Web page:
For those of us who’ve lived a thousand lives in this single lifetime, moved a thousand times, identified more with Bedouin wanderers than, let’s just say, my Grandma Olga who never moved from her house at 12 DuMerle Street in Lowell, we discover that each new abode means empty rooms. And chances are, because we nomads give away more stuff than we ever take in (how else to stay mobile?), each new domicile means we’ll be begging, buying, and borrowing new household gear.
This peripatetic lifestyle goes hand-in-hand with a tight budget. Super-rich people may travel far and wide on their private jets, but they also own property, and whether or not this includes a villa in Antigua, an apartment at One Hyde Square, and a castle in the Inner Hebrides, this real estate is a fancy ball-and-chain. No way can a person in this position feel the sheer wanderlust of the holy fool who starts fresh with each new home.
And that’s where thrift shops, with all their offshoots — yard sales, friends-and-family giveaways, free stuff dumped at the side of the road — come into play.
If you’ve lived in the same place for more than seven years, if you collect and collect and rarely unload any of your domestic goods, and if, moreover, you’ve got forgotten junk in storage (and part of a nomad’s credo is that every item of any value should be used by someone and never tucked away to gather dust), or if — in the most extreme cases — you’re one of those bona fide hoarders, then you’ll fail to grasp how those of us caught up in a migratory lifestyle can sell for cheap or give away our goods like passing out bags of Oysterettes at a clam chowder festival.
But that’s what we do.
Here are a few of the scores of articles that over the decades I’ve relinquished:
— My great-Aunt Bertha’s monstrously heavy wooden box of silver wear. The year was 1974, I was leaving New York to return to L.A. to live with a boyfriend, a Beverly Hills lawyer, with whom I’d last for one measly month. I was romantic enough to stash all my belongings inside a wooden trunk. This came in handy when the guy sent me and my Siamese cat packing from his über-conventional ranch house in the Valley.
— An upright Wurlitzer piano bought for $1,800 from a dealer in Falmouth who shipped it to us in East Chop. When my son’s piano lessons ended as he left for college, and the buyers of our house offered a chiseling $400 for the Wurlitzer, I donated it to a Brazilian pastor. He and two parishioners loaded it into a station wagon, which sagged heavily as it bumped from our driveway.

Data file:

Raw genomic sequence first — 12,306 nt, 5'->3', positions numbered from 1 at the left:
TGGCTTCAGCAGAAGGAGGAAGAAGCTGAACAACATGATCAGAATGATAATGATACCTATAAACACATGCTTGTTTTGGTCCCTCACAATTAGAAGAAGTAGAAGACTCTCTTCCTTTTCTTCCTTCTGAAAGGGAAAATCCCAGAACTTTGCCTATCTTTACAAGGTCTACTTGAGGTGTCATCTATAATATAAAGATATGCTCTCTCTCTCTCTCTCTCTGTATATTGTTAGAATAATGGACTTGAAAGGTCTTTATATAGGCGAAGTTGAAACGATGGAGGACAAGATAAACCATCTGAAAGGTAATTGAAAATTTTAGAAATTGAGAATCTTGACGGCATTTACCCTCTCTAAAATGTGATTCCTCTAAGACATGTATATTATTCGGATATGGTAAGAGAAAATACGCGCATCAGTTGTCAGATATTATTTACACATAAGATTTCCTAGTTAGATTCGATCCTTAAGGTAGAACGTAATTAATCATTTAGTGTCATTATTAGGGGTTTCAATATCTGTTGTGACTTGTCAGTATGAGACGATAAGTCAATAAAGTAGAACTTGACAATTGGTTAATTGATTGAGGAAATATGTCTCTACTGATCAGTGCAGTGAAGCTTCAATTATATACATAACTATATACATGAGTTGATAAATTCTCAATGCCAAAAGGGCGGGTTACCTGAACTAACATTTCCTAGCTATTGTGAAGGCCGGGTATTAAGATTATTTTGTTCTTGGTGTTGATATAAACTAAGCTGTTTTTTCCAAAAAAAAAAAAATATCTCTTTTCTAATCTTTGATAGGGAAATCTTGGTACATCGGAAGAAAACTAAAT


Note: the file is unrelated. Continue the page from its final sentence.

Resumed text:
— A queen bed given to me by an heiress girlfriend, with the best mattress I’ve ever slept on, and a princess-y frame of porcelain-and-brass. I donated it to friends who bought a vast Victorian manor, as I set off to a tiny apartment over my bookstore where the bedroom could fit a double bed at best.
— A Picasso ceramic pitcher acquired in ’71 from the master’s studio in St. Paul du Vence. A few years back I sold it on eBay for $1,000 — I needed the do-re-mi.
Get the idea? “You can’t take it with you!” ain’t just for the journey beyond the grave; for the authentic nomad it applies to each and every move that he or she makes.
Mother Nature created a small percentage of us this way. This nutty. This carpe diem-y.
So here are some of the thrift store — and cousins-of-thrift-store — finds I’ve cobbled together for my current apartment in the old deconsecrated Oak Bluffs library, with mansard ceilings and a loft-like ambience, with windows framing gingerbread cottages and luscious gardens. Two steps lead down to an ample bedroom and a dormer bumped out to support high, south-facing windows:
— A pale green dining table with stenciled pink flowers, distressed to a fare-thee-well, its antique French provincial quality cultivated by leaving it outdoors for two years.
— A small table painted with a pastoral scene of sheep, farmhouse, and the ocean, with decorative curly-cue clouds; this precious item picked up for $25 at the Vineyard Haven Thrift Shop, may God bless it for all time.
— A small, sea-foam-green breakfront with glass doors in which only one pane is missing: I sweet-talked it away from a friend in the midst of de-clutttering his Chappy farmhouse.
— An antique scroll-bed bought from a collectibles dealer who decamped before I realized the frame was too small for a modern mattress. I’ve got a regular double mattress squashed down into it, with bungie cords to keep the frame from pulling apart.
For the nomadic decorator, the key tool is an electric sander: Take an elderly item of furniture — an end table, a chair, a desk — paint it any color, sand it to bring out the pentimento hues of times past, as well as lovely wood grains that provide a marble patina, and Bob’s your uncle: all your furniture will be gorgeous.
And, of course, anyone can enjoy thrift shop and yard sale charm without having to pack up the camel and move every three years. There is always a need to replace, refresh, fill in with some new, funky old item (not forgetting sander and paintbrush).
These venues are gold mines of whimsical lamps, gently used slow cookers, baskets and boxes for attractive storage right out in the open, and beautiful throw rugs such as the six- by four-foot carpet I recently found at the Campground flea market, a little girl’s dreamscape of a cut-out doll with tabbed apparel right down to Sunday school frock, overalls, and skirted swimsuit.
I like it better than the Picasso pitcher I sold on eBay and I’m still $955 ahead of the game.